Academy of Engineering and Technology of the Developing World (AETDEW)
At the turn of the 21st Century, the United Nations adopted the Millennium Development Goals (MDGs) 2001-2015, to lift the world out of poverty. Building on the success of the MDGs, the United Nations adopted in September 2015 a further 15-year global action plan (2016-2030) focused on the 17 UN Sustainable Development Goals (SDGs) to achieve the sustainable development of developing countries. The achievements of the UN MDGs were in no small measure due to the development model of Asia Pacific of building inclusive infrastructure and nurturing indigenous small and medium enterprises (SMEs) in manufacturing and services sectors. The leaders were the four Asian Tiger economies, followed by other ASEAN nations and China.
In 2005, the Group of 77 (G-77) and China held the 2nd Summit in Doha and urged UNESCO to enhance engineering and technological human and institutional capacity in developing countries. As a result, the UNESCO International Science, Technology and Innovation Centre for South-South Cooperation (ISTIC) was launched in May 2008 in Kuala Lumpur. ISTIC was hosted by Malaysia as her contribution to assist sustainable development of sister developing countries through science, technology and innovation.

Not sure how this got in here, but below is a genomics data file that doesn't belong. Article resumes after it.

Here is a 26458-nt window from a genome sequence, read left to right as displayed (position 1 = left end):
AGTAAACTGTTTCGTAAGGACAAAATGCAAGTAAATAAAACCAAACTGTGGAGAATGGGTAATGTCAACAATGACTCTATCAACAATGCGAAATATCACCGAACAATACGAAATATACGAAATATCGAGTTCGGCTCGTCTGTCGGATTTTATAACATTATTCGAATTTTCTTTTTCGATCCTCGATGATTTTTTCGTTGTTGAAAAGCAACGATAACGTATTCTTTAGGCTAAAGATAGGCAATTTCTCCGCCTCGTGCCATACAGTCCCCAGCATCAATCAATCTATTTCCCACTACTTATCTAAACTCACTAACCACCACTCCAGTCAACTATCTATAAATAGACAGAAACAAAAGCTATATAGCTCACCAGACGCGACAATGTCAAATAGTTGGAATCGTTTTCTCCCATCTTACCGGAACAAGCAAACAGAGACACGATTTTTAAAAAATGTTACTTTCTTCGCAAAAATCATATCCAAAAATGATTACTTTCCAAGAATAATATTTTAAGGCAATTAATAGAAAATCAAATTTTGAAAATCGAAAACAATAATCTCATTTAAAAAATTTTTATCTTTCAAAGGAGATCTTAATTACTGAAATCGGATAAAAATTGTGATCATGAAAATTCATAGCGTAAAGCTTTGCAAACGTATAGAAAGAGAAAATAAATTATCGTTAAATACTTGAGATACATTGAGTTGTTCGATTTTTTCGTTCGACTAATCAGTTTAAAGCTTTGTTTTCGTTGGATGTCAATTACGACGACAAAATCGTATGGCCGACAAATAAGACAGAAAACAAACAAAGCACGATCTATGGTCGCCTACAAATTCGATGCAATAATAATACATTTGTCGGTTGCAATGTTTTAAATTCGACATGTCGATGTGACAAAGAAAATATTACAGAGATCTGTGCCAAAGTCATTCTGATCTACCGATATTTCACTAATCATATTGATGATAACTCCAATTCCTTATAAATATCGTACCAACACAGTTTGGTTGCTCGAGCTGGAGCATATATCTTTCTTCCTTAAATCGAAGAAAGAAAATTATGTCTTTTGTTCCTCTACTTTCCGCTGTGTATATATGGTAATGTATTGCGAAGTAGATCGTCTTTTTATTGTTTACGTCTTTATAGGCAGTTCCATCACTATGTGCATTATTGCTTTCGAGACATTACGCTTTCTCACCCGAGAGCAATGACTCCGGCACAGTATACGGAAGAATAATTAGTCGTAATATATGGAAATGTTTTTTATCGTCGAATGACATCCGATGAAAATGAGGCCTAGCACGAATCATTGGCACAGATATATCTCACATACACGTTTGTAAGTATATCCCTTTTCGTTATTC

As the achievement of the inclusive SDGs would require greater collaborative efforts by South countries through South-South Cooperation, ISTIC in 2015 proposed the formation of the Academy of Engineering and Technology of the Developing World (AETDEW) to mobilise the engineering, technological and scientific communities in government, industry, academia and civil societal organisations of G-77 nations to help them achieve the UN SDGs based on the SDG premise “Leave No One Behind”. AETDEW was registered in Malaysia and launched in Kuala Lumpur in May 2017.
Currently AEDTEW membership includes 4 Honorary Fellows, 178 Fellows from G-77 countries and 8 Foreign Fellows from OECD countries.
AETDEW primary focus is to enhance the indigenous engineering and technological human and institutional capacities of G-77 nations through the Belt and Road Initiative that has been embraced by nearly the whole of the developing world.